Brain power consultant offers tips for Tri-City parents and students

Diane Strandberg

The Tri-City News, August 26, 2010

Your teens and pre-teens may look angelic as they sleep away the summer morning hours until the clock strikes noon. But with just under a week before the first school bell of the 2010/2011 year rings, it's time to consider some strategies for ending the summer hibernation so students are ready for school, says learning skills specialist Terry Small.

Parents needn't worry; the kids don't need shock treatment. Instead, they need a slow but steady re-introduction to the schedules of school so their summer brains can adjust.

Small, a former high school teacher who has a son and daughter of university age and a boy in Grade 10, has had plenty of experience with teenagers. He says it's not unusual for teens to get out of their routines and balk or ignore the changes they will soon be facing as September approaches.

"During the summer break, patterns are developed that are very comfortable for teenagers. Gosh, who doesn't like sleeping in, spending time with friends and having a loose schedule. Just the very thought of shifting those activities into a new pattern that we call school and academic rigour is pretty shocking for a teenager's brain to contemplate."

Small, who is a sought after speaker on memory, study skills and boosting brainpower, says the brain is a malleable muscle that is adaptable to change. He believes students will make the transition - "new patterns emerge and we're back into school," he says.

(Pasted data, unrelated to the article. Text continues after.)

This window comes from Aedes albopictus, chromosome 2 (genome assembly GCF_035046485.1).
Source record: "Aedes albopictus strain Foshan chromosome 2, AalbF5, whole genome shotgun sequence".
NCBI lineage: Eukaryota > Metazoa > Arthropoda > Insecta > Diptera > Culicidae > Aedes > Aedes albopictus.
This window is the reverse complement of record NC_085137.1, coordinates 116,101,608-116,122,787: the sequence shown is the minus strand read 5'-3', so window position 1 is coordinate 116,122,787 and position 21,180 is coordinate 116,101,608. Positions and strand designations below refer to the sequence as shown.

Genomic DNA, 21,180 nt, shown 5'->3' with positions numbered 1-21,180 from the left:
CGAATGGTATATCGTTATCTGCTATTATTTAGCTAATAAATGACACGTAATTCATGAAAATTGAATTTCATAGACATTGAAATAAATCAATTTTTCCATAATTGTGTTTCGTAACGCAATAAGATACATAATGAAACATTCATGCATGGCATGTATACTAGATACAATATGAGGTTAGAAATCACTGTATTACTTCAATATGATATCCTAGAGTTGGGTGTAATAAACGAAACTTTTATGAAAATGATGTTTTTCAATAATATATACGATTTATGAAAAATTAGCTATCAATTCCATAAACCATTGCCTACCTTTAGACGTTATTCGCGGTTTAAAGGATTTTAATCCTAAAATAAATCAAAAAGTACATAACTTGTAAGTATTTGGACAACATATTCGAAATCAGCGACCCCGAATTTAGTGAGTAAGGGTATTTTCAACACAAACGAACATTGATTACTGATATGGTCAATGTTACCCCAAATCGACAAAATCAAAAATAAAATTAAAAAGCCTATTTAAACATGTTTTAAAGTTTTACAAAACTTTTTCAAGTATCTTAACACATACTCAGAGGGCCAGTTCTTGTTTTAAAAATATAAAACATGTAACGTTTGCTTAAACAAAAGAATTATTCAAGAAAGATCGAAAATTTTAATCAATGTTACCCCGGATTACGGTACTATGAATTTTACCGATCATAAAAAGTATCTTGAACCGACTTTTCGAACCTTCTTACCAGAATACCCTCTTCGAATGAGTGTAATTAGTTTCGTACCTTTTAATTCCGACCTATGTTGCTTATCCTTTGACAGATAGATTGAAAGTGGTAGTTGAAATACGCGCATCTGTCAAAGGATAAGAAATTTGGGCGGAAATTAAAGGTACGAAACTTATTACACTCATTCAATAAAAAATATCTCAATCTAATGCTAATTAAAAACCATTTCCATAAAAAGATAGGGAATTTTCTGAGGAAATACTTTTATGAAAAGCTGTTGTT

There are, however, things parents can do to ensure a successful start to the school year. "The first thing is for parents to realize is that their role is critical and it doesn't change as the kids get older."

He advises cranking bed time back 10 minutes a night so that by the time school starts, students are more or less back into their regular sleep and waking regime. Physical exercise is a good way to get the brain active and Small recommends concentrating on nutrition and introducing "brain foods" that enhance brain activity.

For example, Small is religious about eating a good breakfast. He eats yogurt mixed with blueberries and walnuts with a sprinkle of cinnamon, and some whole grain toast, which he says are foods that fuel the brain. He once experimented with eating poor foods such as pop and a doughnut - "that's not uncommon for teenagers" - and found he was sluggish and made poor food choices later in the day.

"The difference was profound...If we don't eat a proper breakfast for reasons for lack of time or saving calories, what that does is it starts bad habits." The opposite is true when you eat a good breakfast. "You make better choices," he says, "there's compounding effect."

Don't be afraid to bring out the school supplies and talk about the new routines. Small says parents should have a conversation with their children about where and when they will do their homework; some will prefer a private space, such as in their room, while others will want to work on the dining room table.